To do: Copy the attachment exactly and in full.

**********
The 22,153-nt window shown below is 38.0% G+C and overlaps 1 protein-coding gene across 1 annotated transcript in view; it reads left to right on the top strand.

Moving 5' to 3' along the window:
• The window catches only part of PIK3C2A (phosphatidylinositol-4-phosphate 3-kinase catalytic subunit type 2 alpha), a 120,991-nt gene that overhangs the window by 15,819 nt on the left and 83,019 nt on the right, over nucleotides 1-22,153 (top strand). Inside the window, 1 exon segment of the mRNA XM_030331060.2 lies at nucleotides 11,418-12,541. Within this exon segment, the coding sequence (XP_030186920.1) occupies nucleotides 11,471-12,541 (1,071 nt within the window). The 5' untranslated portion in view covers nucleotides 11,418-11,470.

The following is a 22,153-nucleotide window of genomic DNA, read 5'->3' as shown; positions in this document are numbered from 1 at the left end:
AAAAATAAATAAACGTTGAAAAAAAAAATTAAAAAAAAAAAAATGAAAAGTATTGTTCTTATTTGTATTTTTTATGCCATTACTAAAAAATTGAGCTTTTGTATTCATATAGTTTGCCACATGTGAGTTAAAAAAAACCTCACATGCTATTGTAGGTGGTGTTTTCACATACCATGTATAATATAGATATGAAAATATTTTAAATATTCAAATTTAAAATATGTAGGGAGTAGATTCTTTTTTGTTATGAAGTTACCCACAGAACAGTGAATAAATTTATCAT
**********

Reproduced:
The 22,153-nt window shown below is 38.0% G+C and overlaps 1 protein-coding gene across 1 annotated transcript in view; it reads left to right on the top strand.

Moving 5' to 3' along the window:
• The window catches only part of PIK3C2A (phosphatidylinositol-4-phosphate 3-kinase catalytic subunit type 2 alpha), a 120,991-nt gene that overhangs the window by 15,819 nt on the left and 83,019 nt on the right, over nucleotides 1-22,153 (top strand). Inside the window, 1 exon segment of the mRNA XM_030331060.2 lies at nucleotides 11,418-12,541. Within this exon segment, the coding sequence (XP_030186920.1) occupies nucleotides 11,471-12,541 (1,071 nt within the window). The 5' untranslated portion in view covers nucleotides 11,418-11,470.

The following is a 22,153-nucleotide window of genomic DNA, read 5'->3' as shown; positions in this document are numbered from 1 at the left end:
AAAAATAAATAAACGTTGAAAAAAAAAATTAAAAAAAAAAAAATGAAAAGTATTGTTCTTATTTGTATTTTTTATGCCATTACTAAAAAATTGAGCTTTTGTATTCATATAGTTTGCCACATGTGAGTTAAAAAAAACCTCACATGCTATTGTAGGTGGTGTTTTCACATACCATGTATAATATAGATATGAAAATATTTTAAATATTCAAATTTAAAATATGTAGGGAGTAGATTCTTTTTTGTTATGAAGTTACCCACAGAACAGTGAATAAATTTATCAT